I could end my sermon right here, but I want to add a footnote that speaks to us both personally and as citizens of our society. It is our hatred for one another, and our intentions to harm one another, that God will not abide. One of the ways we show this hatred and this intention to harm is by our desire to punish wrongdoers. The desire to punish is, more often than not, mixed up with our desire to harm. It is one thing to want to stop wrongdoing, and to protect those who may be its victims, it is another thing to want to exact vengeance or retribution or punishment. As individuals and as a society we are called to speak and act against violence of all kinds. We are called to say an emphatic "no" to the harmful intentions and actions of others. We are called to protect those who are vulnerable, and help those who are victims. The need to do this can hardly be over-stated. But we are not called to punish.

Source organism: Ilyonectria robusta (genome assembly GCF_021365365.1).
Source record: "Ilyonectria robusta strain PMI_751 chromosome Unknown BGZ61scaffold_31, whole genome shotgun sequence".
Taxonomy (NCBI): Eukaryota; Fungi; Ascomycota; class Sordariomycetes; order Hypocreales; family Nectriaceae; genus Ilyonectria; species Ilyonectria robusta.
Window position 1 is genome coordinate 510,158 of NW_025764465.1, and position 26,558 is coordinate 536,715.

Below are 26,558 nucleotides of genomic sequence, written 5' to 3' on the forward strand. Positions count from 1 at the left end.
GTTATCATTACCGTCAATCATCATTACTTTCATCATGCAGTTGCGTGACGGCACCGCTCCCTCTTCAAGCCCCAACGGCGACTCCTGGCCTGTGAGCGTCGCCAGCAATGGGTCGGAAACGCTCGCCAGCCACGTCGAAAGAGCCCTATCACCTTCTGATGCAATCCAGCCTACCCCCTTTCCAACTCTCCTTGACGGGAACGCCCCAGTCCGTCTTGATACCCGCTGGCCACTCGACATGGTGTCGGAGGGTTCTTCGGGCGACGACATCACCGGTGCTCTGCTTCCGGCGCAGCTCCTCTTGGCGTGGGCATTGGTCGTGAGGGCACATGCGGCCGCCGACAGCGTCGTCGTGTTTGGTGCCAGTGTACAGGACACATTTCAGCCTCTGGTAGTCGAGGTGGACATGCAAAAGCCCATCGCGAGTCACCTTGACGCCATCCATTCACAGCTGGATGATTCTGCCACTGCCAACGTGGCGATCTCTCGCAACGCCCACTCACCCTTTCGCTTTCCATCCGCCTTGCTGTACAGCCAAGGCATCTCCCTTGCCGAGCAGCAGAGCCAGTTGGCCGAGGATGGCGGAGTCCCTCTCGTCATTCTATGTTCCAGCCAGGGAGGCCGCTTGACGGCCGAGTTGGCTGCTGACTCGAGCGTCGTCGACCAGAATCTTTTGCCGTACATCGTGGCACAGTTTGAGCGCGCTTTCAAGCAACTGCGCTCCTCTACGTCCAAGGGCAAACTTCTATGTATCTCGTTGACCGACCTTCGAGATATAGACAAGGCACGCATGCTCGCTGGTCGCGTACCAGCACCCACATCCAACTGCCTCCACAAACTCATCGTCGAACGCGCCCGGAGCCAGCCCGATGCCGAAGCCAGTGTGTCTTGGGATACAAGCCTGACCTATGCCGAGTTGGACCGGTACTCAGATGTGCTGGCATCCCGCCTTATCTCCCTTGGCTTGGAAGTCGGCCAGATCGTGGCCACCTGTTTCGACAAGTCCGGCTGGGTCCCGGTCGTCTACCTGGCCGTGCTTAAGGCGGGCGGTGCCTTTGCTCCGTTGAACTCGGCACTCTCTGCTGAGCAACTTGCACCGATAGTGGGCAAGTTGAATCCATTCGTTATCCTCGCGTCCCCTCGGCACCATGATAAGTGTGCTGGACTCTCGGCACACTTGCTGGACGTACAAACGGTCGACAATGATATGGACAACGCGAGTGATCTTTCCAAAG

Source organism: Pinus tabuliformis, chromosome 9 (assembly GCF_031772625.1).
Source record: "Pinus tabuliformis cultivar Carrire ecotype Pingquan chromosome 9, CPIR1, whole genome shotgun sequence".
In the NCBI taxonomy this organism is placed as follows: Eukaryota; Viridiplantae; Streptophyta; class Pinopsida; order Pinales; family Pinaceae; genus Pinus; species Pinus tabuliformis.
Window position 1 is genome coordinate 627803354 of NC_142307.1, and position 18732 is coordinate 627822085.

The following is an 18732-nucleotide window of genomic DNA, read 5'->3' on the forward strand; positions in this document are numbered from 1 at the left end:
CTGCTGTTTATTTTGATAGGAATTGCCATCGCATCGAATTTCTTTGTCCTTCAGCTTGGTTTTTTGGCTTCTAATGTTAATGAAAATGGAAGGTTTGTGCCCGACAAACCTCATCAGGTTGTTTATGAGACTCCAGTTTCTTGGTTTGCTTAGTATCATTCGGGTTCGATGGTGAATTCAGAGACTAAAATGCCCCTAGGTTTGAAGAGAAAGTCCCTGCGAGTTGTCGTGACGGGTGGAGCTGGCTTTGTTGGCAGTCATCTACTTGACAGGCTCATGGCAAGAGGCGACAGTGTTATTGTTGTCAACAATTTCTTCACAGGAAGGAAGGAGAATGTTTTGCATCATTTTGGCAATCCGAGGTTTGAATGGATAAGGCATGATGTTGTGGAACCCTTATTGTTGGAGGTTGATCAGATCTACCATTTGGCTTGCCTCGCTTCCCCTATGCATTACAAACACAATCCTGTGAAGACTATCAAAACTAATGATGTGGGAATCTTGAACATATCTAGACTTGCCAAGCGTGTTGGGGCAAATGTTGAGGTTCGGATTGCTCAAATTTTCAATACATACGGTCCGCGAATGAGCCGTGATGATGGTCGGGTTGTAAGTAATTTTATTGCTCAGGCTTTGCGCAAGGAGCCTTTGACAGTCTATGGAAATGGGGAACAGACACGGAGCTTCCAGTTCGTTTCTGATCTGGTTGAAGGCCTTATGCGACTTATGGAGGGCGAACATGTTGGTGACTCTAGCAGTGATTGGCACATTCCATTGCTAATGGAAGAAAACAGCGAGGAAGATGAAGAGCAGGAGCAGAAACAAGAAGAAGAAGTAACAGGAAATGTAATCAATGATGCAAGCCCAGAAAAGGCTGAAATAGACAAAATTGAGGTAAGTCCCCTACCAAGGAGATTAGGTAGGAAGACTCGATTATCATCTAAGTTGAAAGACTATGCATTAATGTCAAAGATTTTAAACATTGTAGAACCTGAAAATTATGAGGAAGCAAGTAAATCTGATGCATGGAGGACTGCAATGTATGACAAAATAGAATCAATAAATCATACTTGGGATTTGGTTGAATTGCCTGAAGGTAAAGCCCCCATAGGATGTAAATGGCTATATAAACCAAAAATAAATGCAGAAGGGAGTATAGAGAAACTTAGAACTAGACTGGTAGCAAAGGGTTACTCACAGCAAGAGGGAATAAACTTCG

"Enhanced penalties" for "hate crimes" or any other crimes of hate are not the answer to the hatred and violence in our midst. Sheer punishment does nothing but harm. We must find ways to stop the violence, the abuse, the harm, without returning it in kind. More fundamentally, we must find ways to deal with the hate that rages in the human heart. John Dewey once noted that people "do not shoot because targets exist, but they set up targets in order that throwing and shooting may be more effective and significant." Just so, people do not commit "hate crimes" because their victims somehow invite hate and harm. The victims are hardly to blame. People commit "hate crimes" and all other sorts of crimes against one another because they hate, and they seek a target for that hate. Why people hate--why we hate--is surely a complicated matter. But so long as we hate and seek to harm one another, we perish. Eternal life does not abide in us. AMEN.